For various reasons, the motive has appeared for thinking in general
terms about the role of e-portfolio tools in education. What I'd like to
do here is to offer some draft thoughts to add to, criticise, fill in,
knock down or whatever, but at least as a stimulus for reaction and
discussion. Any contribution, however critical, is most welcome.
Perhaps we can use this to pick up some of the domain modelling that
JISC encourages us to do. It would be really useful to establish some
consensus models in this area, to add to what has been generated by the
e-portfolio reference model project and related work.
Please feel free to offer any criticism of any point - to keep messages
down to size and to the point, please also try to remove the bits of
this message you aren't talking about.
Here goes then...
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In order to decide how e-portfolio tools fit in education, the first
issue to resolve is whether the education is structured or planned in
any way. To many people in educational institutions this may sound like
an odd question, because their assumption may be that education is a
planned activity. But there is the alternative, broader and looser view
of education in which learners engage with experiences without planning
beforehand what educational objectives there might be, and learn
whatever they happen to learn. Typically, different people in the same
situation are likely to learn different things when left to their own
If education is not structured or planned, the role of e-portfolio tools
is at once simpler but more difficult to define. Portfolio tools can in
any case help learners record what has happened, reflect on it in a more
or less structured way, and keep the materials in an easily accessed
place, helpfully categorised, so that the information can be used later
for whatever purpose emerges.
If, as is normal in educational institutions, the education is
organised, we can imagine a simple model of an idealised process of
constructing, delivering and assessing a course, in which we can set the
possible roles for e-portfolio tools.
Learning objectives (or intended learning outcomes – no distinction is
intended here) are statements that describe what a learner will be able
to do as a result of learning. This is a normal place to start when
designing a course.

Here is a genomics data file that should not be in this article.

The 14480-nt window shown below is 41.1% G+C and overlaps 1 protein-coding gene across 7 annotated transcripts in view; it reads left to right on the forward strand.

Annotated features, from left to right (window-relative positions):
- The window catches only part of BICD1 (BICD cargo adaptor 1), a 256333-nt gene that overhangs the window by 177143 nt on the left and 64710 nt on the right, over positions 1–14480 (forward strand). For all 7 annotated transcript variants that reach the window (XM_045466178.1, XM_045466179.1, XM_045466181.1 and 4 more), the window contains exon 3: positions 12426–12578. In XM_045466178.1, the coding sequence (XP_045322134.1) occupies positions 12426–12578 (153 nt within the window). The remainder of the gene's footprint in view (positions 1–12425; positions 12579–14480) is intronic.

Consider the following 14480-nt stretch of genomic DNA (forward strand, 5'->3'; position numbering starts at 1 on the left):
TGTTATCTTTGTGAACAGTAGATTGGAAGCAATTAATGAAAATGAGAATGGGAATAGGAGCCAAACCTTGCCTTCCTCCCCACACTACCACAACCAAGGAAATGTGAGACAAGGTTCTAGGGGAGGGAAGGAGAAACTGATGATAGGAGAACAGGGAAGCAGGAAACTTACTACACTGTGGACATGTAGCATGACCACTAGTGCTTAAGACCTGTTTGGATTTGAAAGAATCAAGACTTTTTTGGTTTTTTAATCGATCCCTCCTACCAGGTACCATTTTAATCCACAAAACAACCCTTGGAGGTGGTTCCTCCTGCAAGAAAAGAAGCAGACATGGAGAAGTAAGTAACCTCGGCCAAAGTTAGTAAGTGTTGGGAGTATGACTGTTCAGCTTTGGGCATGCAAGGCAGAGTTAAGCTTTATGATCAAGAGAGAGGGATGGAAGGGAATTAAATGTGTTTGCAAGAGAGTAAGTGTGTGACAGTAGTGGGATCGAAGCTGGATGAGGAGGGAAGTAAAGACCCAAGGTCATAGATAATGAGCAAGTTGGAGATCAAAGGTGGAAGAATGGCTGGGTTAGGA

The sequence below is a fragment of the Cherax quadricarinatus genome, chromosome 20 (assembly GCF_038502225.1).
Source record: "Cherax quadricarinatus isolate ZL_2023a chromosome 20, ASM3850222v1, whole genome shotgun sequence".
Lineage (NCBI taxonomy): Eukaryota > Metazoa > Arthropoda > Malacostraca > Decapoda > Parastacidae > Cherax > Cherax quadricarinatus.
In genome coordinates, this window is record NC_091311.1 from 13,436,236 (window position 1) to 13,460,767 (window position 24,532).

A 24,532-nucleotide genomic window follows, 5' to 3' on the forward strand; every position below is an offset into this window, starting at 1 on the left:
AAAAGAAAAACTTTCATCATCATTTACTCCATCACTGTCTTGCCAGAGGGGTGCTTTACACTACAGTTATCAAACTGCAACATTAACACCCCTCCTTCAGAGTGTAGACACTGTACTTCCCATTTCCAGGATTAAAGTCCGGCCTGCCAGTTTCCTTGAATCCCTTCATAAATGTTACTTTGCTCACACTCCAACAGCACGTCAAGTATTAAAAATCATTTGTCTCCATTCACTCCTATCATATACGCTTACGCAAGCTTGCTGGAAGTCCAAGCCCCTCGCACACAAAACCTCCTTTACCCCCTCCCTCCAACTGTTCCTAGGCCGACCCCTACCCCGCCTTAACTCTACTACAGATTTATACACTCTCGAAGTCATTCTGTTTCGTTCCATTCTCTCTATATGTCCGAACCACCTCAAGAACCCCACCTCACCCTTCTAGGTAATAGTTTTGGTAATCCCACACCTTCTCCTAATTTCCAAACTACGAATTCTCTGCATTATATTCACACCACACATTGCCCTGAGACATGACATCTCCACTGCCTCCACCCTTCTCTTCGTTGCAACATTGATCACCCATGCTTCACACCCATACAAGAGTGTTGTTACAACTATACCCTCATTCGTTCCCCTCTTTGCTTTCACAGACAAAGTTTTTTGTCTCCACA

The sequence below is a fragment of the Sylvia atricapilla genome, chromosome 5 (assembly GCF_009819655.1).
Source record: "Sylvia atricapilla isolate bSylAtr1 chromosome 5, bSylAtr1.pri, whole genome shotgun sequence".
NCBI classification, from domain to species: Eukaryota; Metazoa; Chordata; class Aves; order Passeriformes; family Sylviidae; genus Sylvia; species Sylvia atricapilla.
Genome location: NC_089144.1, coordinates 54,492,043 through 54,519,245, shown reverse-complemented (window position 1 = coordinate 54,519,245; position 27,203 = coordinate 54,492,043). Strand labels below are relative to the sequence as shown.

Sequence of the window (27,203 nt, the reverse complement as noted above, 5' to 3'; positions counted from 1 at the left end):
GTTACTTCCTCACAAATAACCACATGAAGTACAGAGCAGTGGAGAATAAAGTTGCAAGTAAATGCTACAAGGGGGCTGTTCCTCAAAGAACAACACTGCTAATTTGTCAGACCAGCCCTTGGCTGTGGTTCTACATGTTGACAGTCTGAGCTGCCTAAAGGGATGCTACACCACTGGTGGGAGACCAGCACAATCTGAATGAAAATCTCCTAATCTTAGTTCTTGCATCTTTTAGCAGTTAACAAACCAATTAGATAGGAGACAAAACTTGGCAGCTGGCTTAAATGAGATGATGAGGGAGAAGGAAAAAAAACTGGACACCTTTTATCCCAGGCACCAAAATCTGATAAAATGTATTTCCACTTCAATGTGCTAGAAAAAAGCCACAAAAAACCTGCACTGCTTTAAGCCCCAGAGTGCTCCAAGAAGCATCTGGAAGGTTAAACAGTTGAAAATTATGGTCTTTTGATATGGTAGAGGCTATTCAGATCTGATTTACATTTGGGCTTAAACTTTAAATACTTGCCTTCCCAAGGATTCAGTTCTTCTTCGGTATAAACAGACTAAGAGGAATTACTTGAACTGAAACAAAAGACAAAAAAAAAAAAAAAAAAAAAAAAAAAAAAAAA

A special case for e-portfolios would be if the objectives included the
ablity to use e-portfolio tools, or involved the use of e-portfolio
tools, or more generally involved attitudes related to portfolio use:
for instance, related to the ability to record experiences, reflect on
them, and use the results of reflection in presentations to others.
Other e-portfolio-related objective would be learners gaining the
ability to document and evidence personal abilities; and the ability to
present themselves more generally on paper and through electronic media.
Clearly it is possible to allow learners themselves to decide how to
meet learning objectives, but many courses design the processes to a
greater or lesser extent, or at least envisage how the learning process
might take place. If the processes are designed, they may involve
pre-selected learning materials and e-learning tools. Some of these
tools may be e-portfolio tools, or be linked with portfolio tools.
Processes, and thus tools, depend greatly on the kinds of learning
objectives selected. But whatever processes and tools are used,
e-portfolio related tools can offer storage and recall of the kind of
information useful in formative assessment. Indeed, any formative
assessment processes could well be based around tools that include
Alongside the learning objectives, one has to decide how the objectives
are to be assessed summatively. Assessment may involve portfolios of
work, or a system which helps to administer the collection,
presentation, and assessment of work. This is a significant area in its
own right, which can be dealt with separately, and for which there exist
several well-established tools, particularly in the area of vocational
education and NVQs. Some of these tools include e-portfolio in their
name, and it is possible for a summative assessment management tool not
to facilitate any reflection, or other functionality frequently
associated with portfolio tools.
==Assessing available tools==
A rational approach to portfolio use in education design might proceed
by assessing the available tools for any of the purposes outlined above.
There are purpose-built e-portfolio tools of various kinds, but there
are also many tools which, if they are generally available to the
learners in question, can be used to support portfolio-related
Tools to help with the learning processes, without provision for
reflection, or recording for purposes beyond the course itself, may best
not be seen as e-portfolio tools, but rather as part of a wider group of
e-learning tools. There is a real danger of any e-learning tool being
labelled an e-portfolio tool indiscriminately. To maintain meaning, this
tendency has to be resisted.
==Use existing or build new==
Having assessed available tools, the point of decision comes between
using existing tools, which may not be perfectly matched to the
situation; adapting existing tools for the required purposes; or
building new ones, with the implications in terms of resources, and in